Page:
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Vaccines could be available to all adults by May: Is it time to start booking trips?

March 05, 2021
11 min read
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President Biden on Tuesday said that the United States should have enough coronavirus vaccines to vaccinate all Americans by the end of May.

This is ostensibly good news for a battered nation that has seen more than 500,000 deaths from COVID-19. Even with the vaccine, there’s still much to be done before planning travel — such as waiting two weeks after being vaccinated to hit the road.

Two of the three available vaccines in the U.S. — Pfizer-BioNTech and Moderna — require two shots taken within 21 days and a month apart, respectively. Current guidance from the U.S. Centers for Disease Control and Prevention (CDC) also recommends travelers still quarantine after traveling, regardless of whether they test negative or have been vaccinated.

And, we don't yet have enough data to definitively say how effective each vaccine is against new variants of COVID-19 that presumably mutated in the U.K., South Africa and Brazil.

There are definitely questions about when travel will return in earnest but -- if we're all vaccinated by June 1 -- it opens the possibility of travel plans this summer, fall and beyond. Let's dig into some specifics.

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Domestic travel

Cracker Lake in Glacier National Park, Montana. (Photo by Feng Wei Photography/Getty Images)

Even with the majority of Americans vaccinated, don’t expect your domestic travel to look like it did last March. Federal mask mandates are still in place for airports, airplanes and public transportation.

It might be a little easier to move around, but U.S. destinations with pre-travel testing requirements, like Hawaii, are unlikely to lift those restrictions for travelers who aren't eligible. That said, Hawaii will allow you to skip its mandatory 10-day quarantine with a negative COVID-19 test result from an approved testing partner taken within 72 hours of arrival.

Related: Here's everything you need to know about visiting Hawaii right now

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Airlines like Delta Air Lines have middle seats blocked through the end of April, but it's unclear at this time whether the policy will be extended again.

The CDC's policy around travel hasn't changed much, however.

Though the CDC is still recommending that people avoid travel at this time, the agency also has specific recommendations for getting tested before departure; avoiding crowds throughout the travel process; and self-quarantining for seven days after travel, even if you test negative for COVID-19 prior to returning home and again shortly thereafter.

The CDC also says that travelers should get fully vaccinated against COVID-19 once eligible and then wait two weeks after getting the second dose to travel.

But based on Biden's announcement, should you book future travel?

Now could be a great time, especially if you want to use miles or pay cash to book future trips, as several airlines have updated their programs to allow members to cancel and deposit awards for free, or reward members for changing instead of outright canceling.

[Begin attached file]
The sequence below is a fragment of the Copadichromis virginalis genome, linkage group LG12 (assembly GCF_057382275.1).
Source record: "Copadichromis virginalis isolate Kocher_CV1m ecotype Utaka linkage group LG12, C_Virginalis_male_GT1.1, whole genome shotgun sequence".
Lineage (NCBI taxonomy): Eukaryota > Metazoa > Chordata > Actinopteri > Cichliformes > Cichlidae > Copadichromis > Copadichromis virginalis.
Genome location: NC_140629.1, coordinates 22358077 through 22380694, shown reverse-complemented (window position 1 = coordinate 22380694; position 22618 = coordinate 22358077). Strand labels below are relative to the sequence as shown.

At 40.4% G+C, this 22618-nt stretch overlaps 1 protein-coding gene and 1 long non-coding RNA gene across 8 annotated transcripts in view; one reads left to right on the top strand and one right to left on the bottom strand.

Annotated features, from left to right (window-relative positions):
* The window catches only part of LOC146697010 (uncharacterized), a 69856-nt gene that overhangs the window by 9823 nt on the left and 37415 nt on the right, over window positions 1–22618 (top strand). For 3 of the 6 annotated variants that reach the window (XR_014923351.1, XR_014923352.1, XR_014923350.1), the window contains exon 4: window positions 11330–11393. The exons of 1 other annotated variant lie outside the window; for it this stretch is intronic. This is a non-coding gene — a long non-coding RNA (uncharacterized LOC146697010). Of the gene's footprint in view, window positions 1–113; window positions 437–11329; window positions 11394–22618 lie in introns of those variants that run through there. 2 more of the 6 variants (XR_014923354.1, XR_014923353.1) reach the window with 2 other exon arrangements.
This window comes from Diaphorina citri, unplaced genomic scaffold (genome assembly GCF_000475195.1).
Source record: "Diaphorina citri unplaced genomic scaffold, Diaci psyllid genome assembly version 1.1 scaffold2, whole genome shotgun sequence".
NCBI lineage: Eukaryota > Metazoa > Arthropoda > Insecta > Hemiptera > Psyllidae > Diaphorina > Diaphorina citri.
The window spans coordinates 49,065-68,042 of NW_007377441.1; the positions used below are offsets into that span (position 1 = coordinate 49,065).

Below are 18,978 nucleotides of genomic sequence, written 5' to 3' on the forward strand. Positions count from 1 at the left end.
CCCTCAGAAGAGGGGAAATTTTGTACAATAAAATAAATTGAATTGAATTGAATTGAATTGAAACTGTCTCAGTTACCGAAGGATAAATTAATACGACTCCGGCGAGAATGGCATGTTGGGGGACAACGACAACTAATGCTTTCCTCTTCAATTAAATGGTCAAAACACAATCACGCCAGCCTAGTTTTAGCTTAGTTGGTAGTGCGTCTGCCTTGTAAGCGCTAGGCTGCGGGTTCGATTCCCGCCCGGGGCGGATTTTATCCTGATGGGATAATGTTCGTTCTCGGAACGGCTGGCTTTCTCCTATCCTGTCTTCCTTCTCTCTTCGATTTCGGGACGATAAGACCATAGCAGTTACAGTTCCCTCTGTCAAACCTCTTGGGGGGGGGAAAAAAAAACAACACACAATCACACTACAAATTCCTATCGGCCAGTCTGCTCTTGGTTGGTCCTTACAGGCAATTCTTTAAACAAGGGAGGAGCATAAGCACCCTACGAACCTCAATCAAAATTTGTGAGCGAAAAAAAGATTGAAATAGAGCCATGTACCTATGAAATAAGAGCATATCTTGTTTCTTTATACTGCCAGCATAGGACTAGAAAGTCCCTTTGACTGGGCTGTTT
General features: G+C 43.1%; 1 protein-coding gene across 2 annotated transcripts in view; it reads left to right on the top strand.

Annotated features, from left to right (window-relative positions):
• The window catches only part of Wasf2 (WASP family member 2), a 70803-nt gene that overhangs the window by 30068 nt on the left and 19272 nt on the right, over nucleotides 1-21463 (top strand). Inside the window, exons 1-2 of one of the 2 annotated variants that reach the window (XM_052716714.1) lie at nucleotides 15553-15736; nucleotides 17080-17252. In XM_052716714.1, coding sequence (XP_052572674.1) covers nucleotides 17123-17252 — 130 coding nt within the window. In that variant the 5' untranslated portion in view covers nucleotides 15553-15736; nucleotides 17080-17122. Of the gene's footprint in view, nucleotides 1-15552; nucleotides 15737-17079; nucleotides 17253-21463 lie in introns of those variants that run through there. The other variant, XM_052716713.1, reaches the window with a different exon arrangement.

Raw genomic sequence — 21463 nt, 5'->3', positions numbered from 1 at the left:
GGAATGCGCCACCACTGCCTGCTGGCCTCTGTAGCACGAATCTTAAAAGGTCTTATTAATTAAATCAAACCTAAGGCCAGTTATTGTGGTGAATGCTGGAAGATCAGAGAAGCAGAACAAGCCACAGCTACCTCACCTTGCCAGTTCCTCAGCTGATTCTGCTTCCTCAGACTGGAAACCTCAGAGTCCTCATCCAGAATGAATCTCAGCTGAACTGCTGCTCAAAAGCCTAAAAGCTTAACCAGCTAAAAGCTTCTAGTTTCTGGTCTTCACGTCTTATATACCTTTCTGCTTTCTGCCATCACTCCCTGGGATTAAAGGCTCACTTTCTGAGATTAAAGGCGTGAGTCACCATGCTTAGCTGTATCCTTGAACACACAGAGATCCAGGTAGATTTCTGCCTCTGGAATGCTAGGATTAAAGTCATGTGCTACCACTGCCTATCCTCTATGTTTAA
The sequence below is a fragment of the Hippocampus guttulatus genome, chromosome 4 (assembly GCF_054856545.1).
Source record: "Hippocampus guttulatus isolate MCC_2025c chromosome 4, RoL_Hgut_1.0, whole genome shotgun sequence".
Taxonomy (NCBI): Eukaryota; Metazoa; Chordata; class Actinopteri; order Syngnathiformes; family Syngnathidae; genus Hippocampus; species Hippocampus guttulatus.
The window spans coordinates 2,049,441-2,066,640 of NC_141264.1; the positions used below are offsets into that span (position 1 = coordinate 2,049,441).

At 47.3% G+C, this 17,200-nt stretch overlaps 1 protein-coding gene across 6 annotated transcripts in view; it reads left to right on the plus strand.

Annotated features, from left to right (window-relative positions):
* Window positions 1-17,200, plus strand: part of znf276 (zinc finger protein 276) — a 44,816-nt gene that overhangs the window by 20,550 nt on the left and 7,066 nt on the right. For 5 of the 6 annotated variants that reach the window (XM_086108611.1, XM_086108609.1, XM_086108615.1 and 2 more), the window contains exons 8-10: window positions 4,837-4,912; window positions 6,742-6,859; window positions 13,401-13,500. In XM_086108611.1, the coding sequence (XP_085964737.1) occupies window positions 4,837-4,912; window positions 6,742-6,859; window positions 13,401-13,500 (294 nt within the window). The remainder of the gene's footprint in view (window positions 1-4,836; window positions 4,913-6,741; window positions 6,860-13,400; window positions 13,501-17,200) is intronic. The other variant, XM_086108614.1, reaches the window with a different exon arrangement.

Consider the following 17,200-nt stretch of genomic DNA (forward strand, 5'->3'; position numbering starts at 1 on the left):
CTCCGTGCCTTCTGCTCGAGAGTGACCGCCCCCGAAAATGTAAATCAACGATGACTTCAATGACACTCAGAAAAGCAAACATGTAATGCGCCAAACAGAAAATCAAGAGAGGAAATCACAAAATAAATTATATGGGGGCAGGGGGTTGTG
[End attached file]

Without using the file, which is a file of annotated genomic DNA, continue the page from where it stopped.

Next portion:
And if you have concerns about travel even after being vaccinated, you might want to consider what tons of travelers have already done: explore the great outdoors. National parks, beaches, RV travel and road trips are all solid options to avoid coming into contact with many people.

Here are some domestic trip-planning resources:

International travel

(Photo by Chloe Rice/Adventures by Disney)

Booking international trips is still tricky since Americans aren't allowed to visit many foreign destinations at the moment. However, that may change as more individuals across the globe are vaccinated for COVID-19.

Countries such as Iceland, Poland, the Seychelles and Thailand all plan to welcome visitors who have already been vaccinated. That's why it's important to keep your CDC vaccination card handy and add that information to any digital health passport apps that your destination or airline is using to vet travelers' documentation.

Related: You finally got vaccinated: Here's what you'll need for a digital health passport

In the meantime, your best bet is to book travel to places that are currently allowing entry -- usually with a negative COVID-19 test taken within a certain amount of time before departure. Some destinations may also require a test upon arrival and a short quarantine until a negative result is returned.

Here's more information about traveling internationally:

Close to home, Americans can visit Bermuda, the Bahamas and many Caribbean islands, including Antigua and Barbuda, Aruba, Barbados, Dominica, the Dominican Republic, Grenada, Jamaica, St. Barths, St. Kitts and Nevis, St. Lucia, St. Maarten, Turks and Caicos and others.

Rules vary by island but most require a negative COVID-19 test taken a few days prior to departure. Other destinations, such as the Bahamas, require mandatory insurance that would cover a COVID-19 diagnosis while traveling.


(Photo courtesy of Princess Cruises)

There's been almost no cruising in the world since the COVID-19 outbreak was declared a pandemic in early 2020. And it's likely to be many more months before cruising resumes in a meaningful way -- even if vaccines become widely available by May.

What that means, on a practical level, is that you should proceed cautiously when booking a cruise for the summer, even if it appears that the coronavirus crisis will be winding down by then.

For more cruise news, reviews and tips, sign up for TPG's new cruise newsletter

As of now, you still can book sailings for the summer on a wide variety of ships and itineraries at most major lines. But if you do, you run the risk that those sailings will be canceled, perhaps on short notice, throwing your summer vacation plans into disarray at the last minute.